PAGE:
By Mackenzie Burckbuchler
If you are a veteran looking to embark on your business school journey, the Yellow Ribbon Program might help you finance your degree at a private institution. The Yellow Ribbon Program is a provision of the Post-9/11 GI Bill. For those veterans eligible for the Post-9/11 GI Bill Benefits, the Yellow Ribbon Program can provide additional tuition support for higher education, including undergraduate and graduate studies. Specifically, the Yellow Ribbon Program helps veterans finance their out-of-state and private school degree programs.
Higher education is an investment, and this program aims to reduce those costs and support veterans as they look to advance their professional career. With more financial support, veterans can choose the school and program that best aligns with their career goals. “The Yellow Ribbon program is an accelerant for existing GI Bill education benefits and provides a springboard for Vets looking to transition into a new career through competitive, private institutions,” says Ford Duncan (MBA’22), President of the Armed Forces Club at Vanderbilt Business.
Through the Yellow Ribbon Program, many private institutions, including Vanderbilt, partner with Veterans Affairs (VA) to cover tuition and fee costs above those provided by the Post-9/11 GI Bill. After applying for Post-9/11 GI Bill funds, veterans can then apply into the Yellow Ribbon Program.
The VA offices and private institutions then work together to jointly fund tuition expenses so that the out-of-pocket cost to veterans is reduced significantly. If the private institution participates in the program, they will waive a set amount of eligible veteran tuition, and the VA matches that waived amount; both the institution and the VA fund the program.
When soldiers are deployed, the yellow ribbon serves as a symbol of support from families and loved ones. Naming this program after the yellow ribbon again signifies the continued support of our troops. “Funding for any graduate program is always a huge barrier,” said Sue Oldham, Associate Dean of MBA Program Operations at Vanderbilt Business. “The Yellow Ribbon Program specifically helps our military veterans use their hard-earned military benefits which will most often cover the entire cost of the program.”
How do I determine if I am eligible?
Those veterans that are eligible for 100% of benefits under the Post-9/11 GI Bill will also be eligible for the Yellow Ribbon Program benefits. To determine eligibility, students should apply for a Certificate of Eligibility (COE) with the VA. The GI Bill Comparison tool will then provide an estimation of benefits. Actual award amounts vary based on school, and awards are granted on a first-come, first-serve basis. Schools may have caps on the maximum students and maximum amount they will provide on an annual basis.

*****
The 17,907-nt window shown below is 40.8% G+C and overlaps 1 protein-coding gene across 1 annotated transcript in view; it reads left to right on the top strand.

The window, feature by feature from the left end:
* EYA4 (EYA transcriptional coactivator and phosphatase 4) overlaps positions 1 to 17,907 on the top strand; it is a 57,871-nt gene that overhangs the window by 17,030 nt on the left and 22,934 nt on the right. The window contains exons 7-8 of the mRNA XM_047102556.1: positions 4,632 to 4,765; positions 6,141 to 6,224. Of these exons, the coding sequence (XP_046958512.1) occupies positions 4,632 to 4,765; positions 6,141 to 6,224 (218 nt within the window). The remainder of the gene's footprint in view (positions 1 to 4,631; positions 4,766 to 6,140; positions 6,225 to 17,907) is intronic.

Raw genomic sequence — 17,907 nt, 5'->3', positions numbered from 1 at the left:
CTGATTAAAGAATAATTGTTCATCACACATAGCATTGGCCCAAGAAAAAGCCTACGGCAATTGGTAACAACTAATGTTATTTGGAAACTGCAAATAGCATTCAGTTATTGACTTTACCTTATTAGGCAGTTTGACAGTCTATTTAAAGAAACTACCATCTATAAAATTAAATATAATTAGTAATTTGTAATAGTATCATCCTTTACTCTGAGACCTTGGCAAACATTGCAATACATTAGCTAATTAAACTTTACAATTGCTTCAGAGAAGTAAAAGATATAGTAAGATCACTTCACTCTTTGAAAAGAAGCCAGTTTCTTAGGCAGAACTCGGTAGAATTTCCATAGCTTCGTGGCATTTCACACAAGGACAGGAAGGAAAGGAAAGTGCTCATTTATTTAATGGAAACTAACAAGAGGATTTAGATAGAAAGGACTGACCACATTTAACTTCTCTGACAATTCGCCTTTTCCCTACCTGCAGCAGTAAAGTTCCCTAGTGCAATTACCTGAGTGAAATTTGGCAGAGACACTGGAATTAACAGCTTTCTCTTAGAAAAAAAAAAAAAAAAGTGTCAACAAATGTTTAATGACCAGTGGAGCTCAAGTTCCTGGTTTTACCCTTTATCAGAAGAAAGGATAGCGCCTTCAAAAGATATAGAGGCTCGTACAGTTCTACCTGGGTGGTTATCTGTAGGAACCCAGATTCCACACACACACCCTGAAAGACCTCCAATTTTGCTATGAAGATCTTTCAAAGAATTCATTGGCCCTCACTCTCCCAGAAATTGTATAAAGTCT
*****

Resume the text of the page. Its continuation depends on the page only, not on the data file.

Although there is no exact timeline for applying for Yellow Ribbon Program benefits, veterans looking to receive these funds should pay close attention to the admissions timeline for the program in which they wish to participate. Interested applicants are always encouraged to apply as early as possible.
What does the Yellow Ribbon Program look like at Vanderbilt?
In 2019, Vanderbilt Business eliminated its cap on funding. As such, eligible students can now receive the maximum amount allowed by the VA for unmet financial need. Eligible students can initiate the process by filling out the Yellow Ribbon Program Application.
Attending business school provides students with the skills and experiences needed to excel in a competitive job market. Veterans can be encouraged to join the Vanderbilt community and reap the benefits associated with attending a top-rated business school.
Although the decision to apply to and attend business school requires thought and consideration, Vanderbilt’s participation in the Yellow Ribbon Program can help eliminate some of the stress around program expenses. Importantly, the program can empower veterans and help them enter a new career phase.
Oldham stresses the importance of this program and the opportunities it can provide. “Reentering the civilian world is oftentimes difficult and challenging for our military veterans who have spent many years in service to the country,” she said. “Entering an MBA program (or a graduate/professional program) is oftentimes a great first-step to adding new skill sets and preparing to reenter the civilian workforce.”